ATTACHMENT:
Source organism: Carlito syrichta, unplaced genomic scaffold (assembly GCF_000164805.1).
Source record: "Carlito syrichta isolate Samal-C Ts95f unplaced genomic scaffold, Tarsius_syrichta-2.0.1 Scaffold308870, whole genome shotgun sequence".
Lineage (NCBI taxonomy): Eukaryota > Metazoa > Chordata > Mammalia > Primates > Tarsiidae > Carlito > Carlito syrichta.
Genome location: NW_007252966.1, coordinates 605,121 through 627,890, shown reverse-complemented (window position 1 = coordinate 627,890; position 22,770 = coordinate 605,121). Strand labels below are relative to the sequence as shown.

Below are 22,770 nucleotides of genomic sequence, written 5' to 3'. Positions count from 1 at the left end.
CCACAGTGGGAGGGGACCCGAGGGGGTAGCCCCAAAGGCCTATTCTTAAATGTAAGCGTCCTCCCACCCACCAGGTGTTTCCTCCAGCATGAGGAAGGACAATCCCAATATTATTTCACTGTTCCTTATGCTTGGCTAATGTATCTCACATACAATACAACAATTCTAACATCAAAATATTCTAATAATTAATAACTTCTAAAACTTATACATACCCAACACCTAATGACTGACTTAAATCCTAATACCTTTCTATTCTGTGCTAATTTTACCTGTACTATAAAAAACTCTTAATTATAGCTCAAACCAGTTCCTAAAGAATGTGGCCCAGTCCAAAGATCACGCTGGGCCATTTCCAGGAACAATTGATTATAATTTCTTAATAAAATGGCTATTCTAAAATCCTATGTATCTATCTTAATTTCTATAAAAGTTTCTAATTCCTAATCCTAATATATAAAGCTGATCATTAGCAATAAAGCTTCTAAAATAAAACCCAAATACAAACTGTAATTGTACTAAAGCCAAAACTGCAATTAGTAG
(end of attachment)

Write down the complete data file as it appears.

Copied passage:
Source organism: Carlito syrichta, unplaced genomic scaffold (assembly GCF_000164805.1).
Source record: "Carlito syrichta isolate Samal-C Ts95f unplaced genomic scaffold, Tarsius_syrichta-2.0.1 Scaffold308870, whole genome shotgun sequence".
Lineage (NCBI taxonomy): Eukaryota > Metazoa > Chordata > Mammalia > Primates > Tarsiidae > Carlito > Carlito syrichta.
Genome location: NW_007252966.1, coordinates 605,121 through 627,890, shown reverse-complemented (window position 1 = coordinate 627,890; position 22,770 = coordinate 605,121). Strand labels below are relative to the sequence as shown.

Below are 22,770 nucleotides of genomic sequence, written 5' to 3'. Positions count from 1 at the left end.
CCACAGTGGGAGGGGACCCGAGGGGGTAGCCCCAAAGGCCTATTCTTAAATGTAAGCGTCCTCCCACCCACCAGGTGTTTCCTCCAGCATGAGGAAGGACAATCCCAATATTATTTCACTGTTCCTTATGCTTGGCTAATGTATCTCACATACAATACAACAATTCTAACATCAAAATATTCTAATAATTAATAACTTCTAAAACTTATACATACCCAACACCTAATGACTGACTTAAATCCTAATACCTTTCTATTCTGTGCTAATTTTACCTGTACTATAAAAAACTCTTAATTATAGCTCAAACCAGTTCCTAAAGAATGTGGCCCAGTCCAAAGATCACGCTGGGCCATTTCCAGGAACAATTGATTATAATTTCTTAATAAAATGGCTATTCTAAAATCCTATGTATCTATCTTAATTTCTATAAAAGTTTCTAATTCCTAATCCTAATATATAAAGCTGATCATTAGCAATAAAGCTTCTAAAATAAAACCCAAATACAAACTGTAATTGTACTAAAGCCAAAACTGCAATTAGTAG